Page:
Verona, Palazzo Maffei and WHO Center launch project on positive effects of museums on psychological well-being

A collaboration between Palazzo Maffei Casa Museo and the WHO Center for Research in Mental Health at the University of Verona has resulted in the MINERVA project to assess the impact that the museum experience can have in improving psychological well-being.

From the collaboration between Palazzo Maffei Casa Museo and the WHO Center for Research in Mental Health at theUniversity of Verona comes the MINERVA project, with the aim of creating, with the co-involvement of medical specialists, cultural workers and art historians, a cultural journey within a museum reality, and to evaluate the impact that artistic experience, particularly the museum experience, can have in improving psychological well-being, anxious depressive symptomatology and general functioning. A field trial then, in this case in the halls of a museum to help provide evidence on the positive effects of artistic experience and cultural activities for the mental health of individuals and populations, and indicate the role museums can play in prevention and treatment in these areas. A growing body of research now suggests how arts and cultural activities can be important in promoting mental health and well-being in the population, both individually and collectively.

The MINERVA project, which will kick off in a pilot phase on May 27 and then be offered again on an ongoing basis, will provide a cultural itinerary structured in three guided tours, weekly, each lasting less than an hour, during which participants will be guided by an in-house art historian to visit the masterpieces on display. Each talk will differ from the previous one in terms of the themes being examined, focusing on the varied facets that make up the Collection.

Responsible for the project are Professor Michela Nosè, professor of Psychiatry and chair of the Single Guarantee Committee of the University of Verona, Professor Corrado Barbui, professor of Psychiatry and director of the Department of Neuroscience, Biomedicine and Movement, and Vanessa Carlon, director of Palazzo Maffei Casa Museo and vice president of the Carlon Foundation of Verona.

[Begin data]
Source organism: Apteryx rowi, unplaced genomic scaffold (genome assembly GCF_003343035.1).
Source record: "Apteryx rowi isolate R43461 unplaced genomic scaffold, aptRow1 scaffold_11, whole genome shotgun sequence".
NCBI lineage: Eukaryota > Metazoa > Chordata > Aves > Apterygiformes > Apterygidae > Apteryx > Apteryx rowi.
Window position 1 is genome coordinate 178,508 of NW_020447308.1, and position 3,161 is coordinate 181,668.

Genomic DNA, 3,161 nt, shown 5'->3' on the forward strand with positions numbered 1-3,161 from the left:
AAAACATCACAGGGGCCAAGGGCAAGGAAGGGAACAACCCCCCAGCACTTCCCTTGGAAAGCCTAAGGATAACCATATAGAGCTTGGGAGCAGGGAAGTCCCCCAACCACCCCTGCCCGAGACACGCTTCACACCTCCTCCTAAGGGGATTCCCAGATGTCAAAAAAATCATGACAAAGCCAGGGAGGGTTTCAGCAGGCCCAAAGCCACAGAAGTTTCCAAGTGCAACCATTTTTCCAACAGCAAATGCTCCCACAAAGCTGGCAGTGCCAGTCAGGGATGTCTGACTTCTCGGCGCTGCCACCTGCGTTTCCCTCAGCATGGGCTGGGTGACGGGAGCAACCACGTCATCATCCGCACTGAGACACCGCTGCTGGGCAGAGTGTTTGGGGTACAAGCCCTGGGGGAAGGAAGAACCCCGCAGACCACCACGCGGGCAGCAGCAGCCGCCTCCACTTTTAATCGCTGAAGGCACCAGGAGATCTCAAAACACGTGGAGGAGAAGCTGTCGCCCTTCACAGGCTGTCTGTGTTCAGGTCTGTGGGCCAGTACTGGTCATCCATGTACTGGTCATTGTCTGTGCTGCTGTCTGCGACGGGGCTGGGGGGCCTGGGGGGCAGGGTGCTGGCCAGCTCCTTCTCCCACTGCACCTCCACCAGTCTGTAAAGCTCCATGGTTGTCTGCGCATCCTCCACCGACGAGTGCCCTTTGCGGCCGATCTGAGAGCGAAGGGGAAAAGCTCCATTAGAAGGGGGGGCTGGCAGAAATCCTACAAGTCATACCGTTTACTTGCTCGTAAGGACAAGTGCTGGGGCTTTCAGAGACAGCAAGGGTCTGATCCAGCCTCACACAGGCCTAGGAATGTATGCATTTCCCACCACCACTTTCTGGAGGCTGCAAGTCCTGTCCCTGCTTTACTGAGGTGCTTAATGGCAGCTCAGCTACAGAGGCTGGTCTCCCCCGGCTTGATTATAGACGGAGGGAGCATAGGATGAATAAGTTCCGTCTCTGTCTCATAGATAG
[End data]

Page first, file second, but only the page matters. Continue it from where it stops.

The objective of each visit is to tell the dual soul of the exhibition through the dialogue between ancient and modern, the collector’s care and installation, the museographic layout and the variety of points of view with which to decipher the same work, and will be structured as follows:

1st meeting: Monday, May 27, 3-4 pm

ANCIENT AND CONTEMPORARY: A CONTINUOUS DIALOGUE: The Palazzo Maffei Collection presents a dual soul due to the eclectic character of a collection that has grown without chronological or genre limits and thanks to private collector passion. The first visit aims to welcome and accompany participants on the kaleidoscopic journey between ancient and contemporary, translating the dialogues on which the juxtapositions between different eras and styles are established. Through approaching and decoding the main works and their reasons for displaying them, the aim is to enable an understanding of the Collection, including masterpieces and curiosities.

2nd meeting: Monday, June 3, 3-4 p.m.

HIDDEN SCIENCE IN ART: Hidden Science in Art is a tour aimed at revealing the close connection between scientific and humanistic realities. Not opposite poles, but transversal disciplines linked by a mutual interdependence: through the Collection of Palazzo Maffei we want to ignite a spark of interest in both worlds, demonstrating how behind artistic aesthetics there is also scientific research.